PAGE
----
"I was told by Harry's neurologist that he would never walk or talk, and that I couldn't expect anything from his life. But I had been told by other parents that after using the diet their children got better. One father contacted me through a support network for parents of children with this type of epilepsy and told me that his son had gone seizure-free and drug-free from this diet."

Harry's condition continued to deteriorate. He had up to 100 seizures a day and was either completely floppy or twitching constantly. Paula went back to the consultant, asked again for the diet, and this time refused to take no for an answer. "Within three weeks of being on the diet Harry was happier and became more verbal. Once he was weaned off the drugs we saw an even bigger improvement. His seizures are reduced by 80% and, contrary to his prognosis, he can walk, talk and, better still, play in the playground with the other kids.

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Look, no scars: organs removed via the mouth

THE minister charged with overhauling the NHS is testing a new form of scar-free surgery in which diseased organs are pulled out through the patient’s throat.

Professor Lord Darzi, chair of surgery at Imperial College London, has conducted preliminary experiments with the technique in which robotically controlled instruments are lowered into the patient’s stomach.

A hole is made in the lining of the stomach, then the organ - usually an appendix or gall bladder - is cut out and pulled up through the throat before the hole is stitched, leaving the patient with no external scars and a reduced risk of infection because the wounds are not exposed to the air.

The technique, called natural orifice translumenal endoscopic surgery, has been successfully used on patients in America, France and India. Darzi, who became a health minister last year, is one of the first surgeons in Britain to use the technique in experiments on pigs, before the first human tests.

While admitting it was still “early days”, Darzi believes the probe could eventually be used to remove cancers.

The main after-effects include a sore throat and an unpleasant taste in the mouth from having a diseased organ pulled through it.

Other orifices could be used but Darzi said he believed the mouth was the most promising. He said some aspects of the procedure needed perfecting.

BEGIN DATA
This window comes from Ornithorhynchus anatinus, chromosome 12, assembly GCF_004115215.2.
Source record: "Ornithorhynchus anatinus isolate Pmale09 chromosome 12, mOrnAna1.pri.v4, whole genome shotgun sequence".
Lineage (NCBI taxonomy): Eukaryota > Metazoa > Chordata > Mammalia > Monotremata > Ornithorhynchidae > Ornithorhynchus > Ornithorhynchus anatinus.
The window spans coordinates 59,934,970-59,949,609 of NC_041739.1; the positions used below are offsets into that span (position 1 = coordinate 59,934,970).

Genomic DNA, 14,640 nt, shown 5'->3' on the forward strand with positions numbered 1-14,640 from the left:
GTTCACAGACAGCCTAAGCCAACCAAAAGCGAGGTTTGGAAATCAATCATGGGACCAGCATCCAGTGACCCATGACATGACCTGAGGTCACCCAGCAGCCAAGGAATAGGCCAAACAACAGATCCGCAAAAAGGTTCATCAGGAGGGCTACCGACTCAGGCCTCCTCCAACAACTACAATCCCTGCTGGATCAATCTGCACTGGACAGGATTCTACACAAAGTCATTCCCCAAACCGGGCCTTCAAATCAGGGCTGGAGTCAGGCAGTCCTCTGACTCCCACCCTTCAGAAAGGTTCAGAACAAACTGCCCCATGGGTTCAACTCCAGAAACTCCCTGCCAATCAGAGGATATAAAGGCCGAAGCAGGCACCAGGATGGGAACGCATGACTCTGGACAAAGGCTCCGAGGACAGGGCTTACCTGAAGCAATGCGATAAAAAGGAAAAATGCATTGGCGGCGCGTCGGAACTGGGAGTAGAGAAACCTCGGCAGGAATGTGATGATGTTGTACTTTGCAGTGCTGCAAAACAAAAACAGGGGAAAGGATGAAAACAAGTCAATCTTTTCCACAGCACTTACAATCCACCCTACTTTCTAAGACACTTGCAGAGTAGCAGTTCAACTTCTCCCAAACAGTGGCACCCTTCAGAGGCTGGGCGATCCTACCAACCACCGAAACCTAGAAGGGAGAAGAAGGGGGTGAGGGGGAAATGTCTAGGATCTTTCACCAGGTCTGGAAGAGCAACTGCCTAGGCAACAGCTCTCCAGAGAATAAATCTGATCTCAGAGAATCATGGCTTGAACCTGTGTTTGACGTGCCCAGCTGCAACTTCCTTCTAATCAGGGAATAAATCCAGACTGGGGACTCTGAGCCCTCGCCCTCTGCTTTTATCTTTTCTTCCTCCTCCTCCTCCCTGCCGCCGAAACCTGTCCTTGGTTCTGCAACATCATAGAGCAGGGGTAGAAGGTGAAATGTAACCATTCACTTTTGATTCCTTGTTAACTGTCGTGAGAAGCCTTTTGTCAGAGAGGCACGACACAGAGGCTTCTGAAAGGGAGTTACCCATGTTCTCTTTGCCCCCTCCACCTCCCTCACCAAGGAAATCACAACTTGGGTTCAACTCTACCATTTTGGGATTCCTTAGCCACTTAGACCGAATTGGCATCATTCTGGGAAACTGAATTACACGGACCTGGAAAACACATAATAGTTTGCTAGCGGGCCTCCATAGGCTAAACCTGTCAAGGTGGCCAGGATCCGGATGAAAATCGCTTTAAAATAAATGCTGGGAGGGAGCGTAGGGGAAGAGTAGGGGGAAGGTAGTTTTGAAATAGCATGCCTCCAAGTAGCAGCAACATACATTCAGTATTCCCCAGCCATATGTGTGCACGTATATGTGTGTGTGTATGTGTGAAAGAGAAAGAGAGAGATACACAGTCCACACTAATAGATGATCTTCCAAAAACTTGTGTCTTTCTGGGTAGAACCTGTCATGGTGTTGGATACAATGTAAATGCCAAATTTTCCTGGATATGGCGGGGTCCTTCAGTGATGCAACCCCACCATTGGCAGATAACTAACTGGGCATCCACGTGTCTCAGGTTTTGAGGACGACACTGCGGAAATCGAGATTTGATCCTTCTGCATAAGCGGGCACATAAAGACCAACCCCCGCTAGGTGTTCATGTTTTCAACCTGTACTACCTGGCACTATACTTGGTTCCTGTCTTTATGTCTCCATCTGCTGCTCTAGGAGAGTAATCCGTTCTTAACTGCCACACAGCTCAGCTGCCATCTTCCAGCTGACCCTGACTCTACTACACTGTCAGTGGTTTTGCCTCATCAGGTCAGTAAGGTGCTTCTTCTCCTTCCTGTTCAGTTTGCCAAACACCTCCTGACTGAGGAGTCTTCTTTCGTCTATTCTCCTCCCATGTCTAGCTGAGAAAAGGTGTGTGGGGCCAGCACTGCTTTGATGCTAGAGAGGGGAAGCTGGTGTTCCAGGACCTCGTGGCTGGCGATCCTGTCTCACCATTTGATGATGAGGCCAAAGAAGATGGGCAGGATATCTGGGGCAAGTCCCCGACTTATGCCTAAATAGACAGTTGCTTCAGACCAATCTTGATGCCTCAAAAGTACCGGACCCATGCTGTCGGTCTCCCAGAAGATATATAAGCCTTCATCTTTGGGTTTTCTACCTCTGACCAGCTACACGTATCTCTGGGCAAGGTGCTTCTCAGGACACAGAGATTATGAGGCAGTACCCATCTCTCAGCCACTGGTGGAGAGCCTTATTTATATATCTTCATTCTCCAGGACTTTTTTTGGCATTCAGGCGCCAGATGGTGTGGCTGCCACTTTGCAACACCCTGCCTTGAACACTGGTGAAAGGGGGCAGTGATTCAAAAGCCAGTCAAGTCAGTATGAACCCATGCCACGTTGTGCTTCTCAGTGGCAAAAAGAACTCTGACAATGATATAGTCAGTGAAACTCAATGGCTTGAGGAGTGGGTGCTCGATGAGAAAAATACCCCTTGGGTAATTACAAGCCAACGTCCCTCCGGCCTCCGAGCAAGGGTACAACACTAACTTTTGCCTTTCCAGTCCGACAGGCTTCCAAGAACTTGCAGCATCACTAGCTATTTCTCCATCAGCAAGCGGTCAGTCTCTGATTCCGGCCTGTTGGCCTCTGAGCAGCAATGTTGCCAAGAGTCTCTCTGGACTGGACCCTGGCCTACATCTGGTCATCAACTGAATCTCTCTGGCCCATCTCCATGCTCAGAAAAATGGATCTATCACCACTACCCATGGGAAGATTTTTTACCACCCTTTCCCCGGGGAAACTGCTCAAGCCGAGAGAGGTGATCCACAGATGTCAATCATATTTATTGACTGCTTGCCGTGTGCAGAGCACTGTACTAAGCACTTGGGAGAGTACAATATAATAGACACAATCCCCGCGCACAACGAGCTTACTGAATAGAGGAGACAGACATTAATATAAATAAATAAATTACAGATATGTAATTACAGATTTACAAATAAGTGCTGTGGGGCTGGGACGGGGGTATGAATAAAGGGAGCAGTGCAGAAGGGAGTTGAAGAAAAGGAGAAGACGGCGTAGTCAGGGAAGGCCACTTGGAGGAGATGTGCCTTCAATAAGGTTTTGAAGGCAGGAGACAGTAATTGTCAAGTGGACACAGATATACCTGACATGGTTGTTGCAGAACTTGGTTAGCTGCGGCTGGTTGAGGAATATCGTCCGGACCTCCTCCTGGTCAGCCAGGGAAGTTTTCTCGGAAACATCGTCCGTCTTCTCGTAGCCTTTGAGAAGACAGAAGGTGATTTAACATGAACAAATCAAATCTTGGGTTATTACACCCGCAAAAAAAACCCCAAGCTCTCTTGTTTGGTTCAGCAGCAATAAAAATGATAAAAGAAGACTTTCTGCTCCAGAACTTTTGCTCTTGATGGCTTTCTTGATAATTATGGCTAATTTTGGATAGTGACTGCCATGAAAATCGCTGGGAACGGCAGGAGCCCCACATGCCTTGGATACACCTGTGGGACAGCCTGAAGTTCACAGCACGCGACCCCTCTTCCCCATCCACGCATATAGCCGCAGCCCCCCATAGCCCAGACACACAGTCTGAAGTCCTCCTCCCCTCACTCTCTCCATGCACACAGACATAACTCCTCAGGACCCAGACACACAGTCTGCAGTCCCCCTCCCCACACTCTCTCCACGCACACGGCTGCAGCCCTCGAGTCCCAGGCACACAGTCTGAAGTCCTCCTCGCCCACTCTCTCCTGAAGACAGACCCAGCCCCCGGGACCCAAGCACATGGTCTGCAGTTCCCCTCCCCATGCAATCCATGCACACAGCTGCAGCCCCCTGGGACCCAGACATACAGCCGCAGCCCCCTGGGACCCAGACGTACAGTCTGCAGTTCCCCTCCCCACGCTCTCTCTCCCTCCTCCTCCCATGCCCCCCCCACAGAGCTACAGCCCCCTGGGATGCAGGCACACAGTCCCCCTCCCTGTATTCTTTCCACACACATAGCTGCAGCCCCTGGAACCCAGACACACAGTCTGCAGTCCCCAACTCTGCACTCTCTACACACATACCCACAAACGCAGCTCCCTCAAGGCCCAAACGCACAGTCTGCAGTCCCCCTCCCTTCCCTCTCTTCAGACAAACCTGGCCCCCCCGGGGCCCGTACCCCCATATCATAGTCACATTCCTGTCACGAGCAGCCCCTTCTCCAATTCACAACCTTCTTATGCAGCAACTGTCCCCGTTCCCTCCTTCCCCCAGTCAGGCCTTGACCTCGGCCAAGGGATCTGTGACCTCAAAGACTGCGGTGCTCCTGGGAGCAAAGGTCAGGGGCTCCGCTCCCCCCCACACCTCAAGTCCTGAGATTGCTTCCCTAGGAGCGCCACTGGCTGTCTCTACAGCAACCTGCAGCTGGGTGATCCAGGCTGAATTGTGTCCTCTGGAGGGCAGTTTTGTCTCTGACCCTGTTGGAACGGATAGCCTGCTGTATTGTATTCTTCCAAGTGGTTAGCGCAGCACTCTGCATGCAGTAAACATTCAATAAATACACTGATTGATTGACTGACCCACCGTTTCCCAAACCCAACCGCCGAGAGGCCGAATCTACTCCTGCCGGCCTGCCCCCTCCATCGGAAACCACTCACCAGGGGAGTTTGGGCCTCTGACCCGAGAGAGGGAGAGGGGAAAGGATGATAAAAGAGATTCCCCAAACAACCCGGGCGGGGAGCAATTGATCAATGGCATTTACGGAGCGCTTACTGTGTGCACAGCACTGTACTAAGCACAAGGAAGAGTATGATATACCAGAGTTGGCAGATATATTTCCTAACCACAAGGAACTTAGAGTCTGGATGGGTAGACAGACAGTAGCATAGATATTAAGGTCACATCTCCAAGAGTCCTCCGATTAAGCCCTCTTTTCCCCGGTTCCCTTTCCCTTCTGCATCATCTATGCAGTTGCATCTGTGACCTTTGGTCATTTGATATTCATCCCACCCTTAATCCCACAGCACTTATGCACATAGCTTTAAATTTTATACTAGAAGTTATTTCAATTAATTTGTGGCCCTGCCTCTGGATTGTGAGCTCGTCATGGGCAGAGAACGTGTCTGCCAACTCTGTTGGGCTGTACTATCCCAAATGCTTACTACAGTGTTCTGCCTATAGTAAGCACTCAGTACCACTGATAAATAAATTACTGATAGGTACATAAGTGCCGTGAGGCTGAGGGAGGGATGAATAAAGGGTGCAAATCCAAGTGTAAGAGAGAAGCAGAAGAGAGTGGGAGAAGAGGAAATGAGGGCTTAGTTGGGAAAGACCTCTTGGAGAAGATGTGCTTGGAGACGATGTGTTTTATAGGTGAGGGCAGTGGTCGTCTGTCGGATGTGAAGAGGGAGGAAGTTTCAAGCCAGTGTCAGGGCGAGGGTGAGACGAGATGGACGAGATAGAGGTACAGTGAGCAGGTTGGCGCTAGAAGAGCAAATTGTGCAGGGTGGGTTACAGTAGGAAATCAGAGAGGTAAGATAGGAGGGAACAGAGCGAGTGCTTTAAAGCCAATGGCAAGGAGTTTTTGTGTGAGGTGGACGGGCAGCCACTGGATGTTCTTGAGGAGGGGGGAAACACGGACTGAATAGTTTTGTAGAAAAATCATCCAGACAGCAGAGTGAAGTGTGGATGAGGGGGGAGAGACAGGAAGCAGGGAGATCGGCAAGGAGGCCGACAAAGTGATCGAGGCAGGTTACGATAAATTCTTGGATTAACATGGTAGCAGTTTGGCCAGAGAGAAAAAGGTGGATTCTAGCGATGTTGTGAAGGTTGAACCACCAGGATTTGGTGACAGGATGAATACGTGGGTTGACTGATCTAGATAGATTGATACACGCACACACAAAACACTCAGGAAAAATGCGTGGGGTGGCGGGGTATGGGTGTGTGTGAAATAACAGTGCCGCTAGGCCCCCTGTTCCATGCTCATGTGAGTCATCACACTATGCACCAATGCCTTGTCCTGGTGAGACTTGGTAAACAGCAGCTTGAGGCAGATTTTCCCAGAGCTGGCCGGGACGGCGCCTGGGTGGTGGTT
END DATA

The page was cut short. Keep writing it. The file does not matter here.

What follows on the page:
“If we are going to enter through the stomach we need to develop the appropriate tools to make sure we can close the hole properly,” he said.

Darzi’s team are developing a new surgical robot called the iSnake, which they hope will assist in the new procedure and in keyhole surgery.

Other research projects on the new procedure are under way at hospitals around Britain. The first operations on patients in Britain are expected in three to four years.

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The daily pill that can stop you snoring

Common complaint: Snorers, and their loved ones, could soon be saved by a pill which if taken daily can cure the sleep disorder

It is the cause of marital strife in the bedroom and many a lost night's sleep.

Now scientists claim that taking a daily pill can curb a common snoring disorder affecting thousands of Britons. Researchers have begun trialling a drug which helps manage obstructive sleep apnoea syndrome (OSA).

The condition causes people to stop breathing intermittently during sleep and often snore very heavily. It can also make sufferers excessively tired and moody.

About one in 20 middle-aged men and one in 50 women lose sleep because of severe forms of OSA.

Typically, when OSA takes place, the upper airway becomes narrow as the muscles relax during sleep.

This reduces oxygen in the blood and impairs restful sleep.

The pill, known only by the codename BGC20-0166, is a combination of two existing drugs that affect areas of the brain associated with muscles in the airway and airflow.

In the trial of 39 OSA patients, participants were given a placebo, one of the two drugs that make up the new compound, or one or two doses of BGC20-0166 daily for 28 days.

The apnoea-hypopnea index - a measure of the frequency and severity of breathing pauses through the night - was recorded in overnight studies after 14 days and again after 28 days.

Those who were taking the new pill showed a 40 per cent reduction in symptoms - with patients suffering no side-effects.

Three out of ten people on the new drug had a 50 per cent reduction in symptoms.

The drug is being developed by BTG, a life sciences company based in London and Philadelphia.